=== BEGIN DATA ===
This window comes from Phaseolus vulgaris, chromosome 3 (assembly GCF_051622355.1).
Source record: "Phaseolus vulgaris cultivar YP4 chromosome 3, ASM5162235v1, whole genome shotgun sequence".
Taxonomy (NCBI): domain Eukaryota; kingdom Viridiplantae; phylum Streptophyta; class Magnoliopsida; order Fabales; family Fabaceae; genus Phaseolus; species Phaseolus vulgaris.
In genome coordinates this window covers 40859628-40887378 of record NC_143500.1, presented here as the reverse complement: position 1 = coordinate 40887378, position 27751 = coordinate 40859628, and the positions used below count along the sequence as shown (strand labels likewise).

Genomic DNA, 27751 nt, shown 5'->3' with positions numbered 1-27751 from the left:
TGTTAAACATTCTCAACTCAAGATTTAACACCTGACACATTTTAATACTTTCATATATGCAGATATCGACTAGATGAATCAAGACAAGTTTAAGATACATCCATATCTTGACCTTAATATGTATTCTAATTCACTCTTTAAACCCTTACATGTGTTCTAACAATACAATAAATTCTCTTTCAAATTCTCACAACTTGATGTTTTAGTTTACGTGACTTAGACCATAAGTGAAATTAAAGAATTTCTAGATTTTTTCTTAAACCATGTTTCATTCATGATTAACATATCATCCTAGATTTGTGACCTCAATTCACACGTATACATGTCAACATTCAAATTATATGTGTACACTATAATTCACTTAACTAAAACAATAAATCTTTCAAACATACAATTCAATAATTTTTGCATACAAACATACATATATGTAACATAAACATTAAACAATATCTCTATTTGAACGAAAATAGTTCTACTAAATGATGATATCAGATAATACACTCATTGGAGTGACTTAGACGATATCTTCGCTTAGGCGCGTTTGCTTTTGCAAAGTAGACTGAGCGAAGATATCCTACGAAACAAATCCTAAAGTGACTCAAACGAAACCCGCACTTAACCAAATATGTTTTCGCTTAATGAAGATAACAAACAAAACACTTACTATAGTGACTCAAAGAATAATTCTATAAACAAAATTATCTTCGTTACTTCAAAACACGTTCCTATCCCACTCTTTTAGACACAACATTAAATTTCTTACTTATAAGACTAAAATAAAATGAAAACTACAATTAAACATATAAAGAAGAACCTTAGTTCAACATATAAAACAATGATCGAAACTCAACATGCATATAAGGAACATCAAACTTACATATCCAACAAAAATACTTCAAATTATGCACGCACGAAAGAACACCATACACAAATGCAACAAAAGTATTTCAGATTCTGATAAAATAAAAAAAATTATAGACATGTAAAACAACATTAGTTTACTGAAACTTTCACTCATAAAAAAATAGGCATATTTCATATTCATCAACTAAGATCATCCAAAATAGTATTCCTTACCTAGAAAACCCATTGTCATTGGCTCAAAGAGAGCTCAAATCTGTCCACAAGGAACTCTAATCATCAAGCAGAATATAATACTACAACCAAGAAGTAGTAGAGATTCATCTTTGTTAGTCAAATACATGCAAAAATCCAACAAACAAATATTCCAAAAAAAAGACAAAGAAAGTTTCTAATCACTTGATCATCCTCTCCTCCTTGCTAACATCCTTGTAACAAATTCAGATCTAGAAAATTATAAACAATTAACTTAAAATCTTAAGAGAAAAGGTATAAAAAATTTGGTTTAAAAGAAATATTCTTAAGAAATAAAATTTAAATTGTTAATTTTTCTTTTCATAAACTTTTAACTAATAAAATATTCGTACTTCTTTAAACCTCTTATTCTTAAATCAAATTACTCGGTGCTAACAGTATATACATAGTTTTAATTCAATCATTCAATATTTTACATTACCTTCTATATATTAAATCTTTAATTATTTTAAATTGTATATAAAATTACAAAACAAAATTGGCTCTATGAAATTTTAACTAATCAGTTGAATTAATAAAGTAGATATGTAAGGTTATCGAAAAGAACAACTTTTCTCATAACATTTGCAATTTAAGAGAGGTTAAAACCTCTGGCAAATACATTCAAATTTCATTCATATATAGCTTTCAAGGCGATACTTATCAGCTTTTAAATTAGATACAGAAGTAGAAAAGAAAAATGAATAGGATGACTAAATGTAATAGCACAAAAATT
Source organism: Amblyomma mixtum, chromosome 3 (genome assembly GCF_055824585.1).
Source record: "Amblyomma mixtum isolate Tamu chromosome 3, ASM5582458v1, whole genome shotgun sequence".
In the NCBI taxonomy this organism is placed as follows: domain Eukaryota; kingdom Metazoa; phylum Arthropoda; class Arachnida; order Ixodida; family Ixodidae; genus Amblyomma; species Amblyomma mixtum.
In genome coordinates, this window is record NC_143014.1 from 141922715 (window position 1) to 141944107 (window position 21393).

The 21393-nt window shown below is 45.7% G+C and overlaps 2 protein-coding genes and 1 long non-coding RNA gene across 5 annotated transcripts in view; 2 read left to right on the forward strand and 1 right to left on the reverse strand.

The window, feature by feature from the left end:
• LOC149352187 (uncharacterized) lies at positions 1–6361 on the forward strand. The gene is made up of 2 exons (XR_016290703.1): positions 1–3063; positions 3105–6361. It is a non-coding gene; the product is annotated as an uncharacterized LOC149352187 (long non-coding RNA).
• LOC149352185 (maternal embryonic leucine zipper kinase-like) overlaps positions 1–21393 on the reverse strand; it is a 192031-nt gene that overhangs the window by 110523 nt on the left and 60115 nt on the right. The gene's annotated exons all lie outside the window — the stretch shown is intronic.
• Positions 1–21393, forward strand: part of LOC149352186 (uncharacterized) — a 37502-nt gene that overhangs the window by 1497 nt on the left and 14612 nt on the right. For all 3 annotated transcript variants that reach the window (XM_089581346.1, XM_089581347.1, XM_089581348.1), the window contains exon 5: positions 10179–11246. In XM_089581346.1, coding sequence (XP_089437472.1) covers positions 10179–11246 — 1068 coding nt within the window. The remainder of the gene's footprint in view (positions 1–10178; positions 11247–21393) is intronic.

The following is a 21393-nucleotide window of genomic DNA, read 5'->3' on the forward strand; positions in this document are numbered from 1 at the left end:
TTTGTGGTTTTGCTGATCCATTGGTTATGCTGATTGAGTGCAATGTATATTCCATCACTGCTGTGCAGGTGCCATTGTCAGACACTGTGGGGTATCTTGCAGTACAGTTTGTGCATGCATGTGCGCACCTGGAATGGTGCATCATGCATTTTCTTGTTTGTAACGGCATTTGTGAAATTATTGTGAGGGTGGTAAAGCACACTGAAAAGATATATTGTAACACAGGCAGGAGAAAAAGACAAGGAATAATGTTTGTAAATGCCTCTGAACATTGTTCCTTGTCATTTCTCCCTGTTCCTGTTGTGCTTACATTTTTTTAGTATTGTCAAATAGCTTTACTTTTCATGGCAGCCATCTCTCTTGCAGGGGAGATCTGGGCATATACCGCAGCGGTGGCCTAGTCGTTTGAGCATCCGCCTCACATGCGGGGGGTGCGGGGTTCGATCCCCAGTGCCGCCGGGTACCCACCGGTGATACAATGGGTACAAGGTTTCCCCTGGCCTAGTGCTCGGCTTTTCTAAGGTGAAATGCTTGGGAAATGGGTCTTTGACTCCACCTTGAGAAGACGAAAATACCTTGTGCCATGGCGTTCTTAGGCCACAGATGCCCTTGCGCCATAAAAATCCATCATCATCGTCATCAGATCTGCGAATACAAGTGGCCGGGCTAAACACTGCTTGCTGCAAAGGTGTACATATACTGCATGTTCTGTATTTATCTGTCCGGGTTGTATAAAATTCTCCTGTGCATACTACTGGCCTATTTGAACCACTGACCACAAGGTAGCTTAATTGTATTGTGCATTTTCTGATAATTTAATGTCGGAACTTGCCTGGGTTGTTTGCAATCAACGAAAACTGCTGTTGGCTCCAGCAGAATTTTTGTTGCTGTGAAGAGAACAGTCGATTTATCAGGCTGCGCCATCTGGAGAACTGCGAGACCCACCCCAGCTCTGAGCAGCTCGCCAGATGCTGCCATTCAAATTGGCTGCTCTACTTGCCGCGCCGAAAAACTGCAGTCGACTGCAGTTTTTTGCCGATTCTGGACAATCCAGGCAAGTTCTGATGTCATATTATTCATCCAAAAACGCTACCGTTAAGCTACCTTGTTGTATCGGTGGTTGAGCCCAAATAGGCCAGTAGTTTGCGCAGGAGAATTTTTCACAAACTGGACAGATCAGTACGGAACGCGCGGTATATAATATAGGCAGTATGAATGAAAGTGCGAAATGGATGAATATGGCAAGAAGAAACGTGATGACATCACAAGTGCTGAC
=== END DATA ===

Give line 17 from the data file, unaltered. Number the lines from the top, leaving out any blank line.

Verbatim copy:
TTTGTGGTTTTGCTGATCCATTGGTTATGCTGATTGAGTGCAATGTATATTCCATCACTGCTGTGCAGGTGCCATTGTCAGACACTGTGGGGTATCTTGCAGTACAGTTTGTGCATGCATGTGCGCACCTGGAATGGTGCATCATGCATTTTCTTGTTTGTAACGGCATTTGTGAAATTATTGTGAGGGTGGTAAAGCACACTGAAAAGATATATTGTAACACAGGCAGGAGAAAAAGACAAGGAATAATGTTTGTAAATGCCTCTGAACATTGTTCCTTGTCATTTCTCCCTGTTCCTGTTGTGCTTACATTTTTTTAGTATTGTCAAATAGCTTTACTTTTCATGGCAGCCATCTCTCTTGCAGGGGAGATCTGGGCATATACCGCAGCGGTGGCCTAGTCGTTTGAGCATCCGCCTCACATGCGGGGGGTGCGGGGTTCGATCCCCAGTGCCGCCGGGTACCCACCGGTGATACAATGGGTACAAGGTTTCCCCTGGCCTAGTGCTCGGCTTTTCTAAGGTGAAATGCTTGGGAAATGGGTCTTTGACTCCACCTTGAGAAGACGAAAATACCTTGTGCCATGGCGTTCTTAGGCCACAGATGCCCTTGCGCCATAAAAATCCATCATCATCGTCATCAGATCTGCGAATACAAGTGGCCGGGCTAAACACTGCTTGCTGCAAAGGTGTACATATACTGCATGTTCTGTATTTATCTGTCCGGGTTGTATAAAATTCTCCTGTGCATACTACTGGCCTATTTGAACCACTGACCACAAGGTAGCTTAATTGTATTGTGCATTTTCTGATAATTTAATGTCGGAACTTGCCTGGGTTGTTTGCAATCAACGAAAACTGCTGTTGGCTCCAGCAGAATTTTTGTTGCTGTGAAGAGAACAGTCGATTTATCAGGCTGCGCCATCTGGAGAACTGCGAGACCCACCCCAGCTCTGAGCAGCTCGCCAGATGCTGCCATTCAAATTGGCTGCTCTACTTGCCGCGCCGAAAAACTGCAGTCGACTGCAGTTTTTTGCCGATTCTGGACAATCCAGGCAAGTTCTGATGTCATATTATTCATCCAAAAACGCTACCGTTAAGCTACCTTGTTGTATCGGTGGTTGAGCCCAAATAGGCCAGTAGTTTGCGCAGGAGAATTTTTCACAAACTGGACAGATCAGTACGGAACGCGCGGTATATAATATAGGCAGTATGAATGAAAGTGCGAAATGGATGAATATGGCAAGAAGAAACGTGATGACATCACAAGTGCTGAC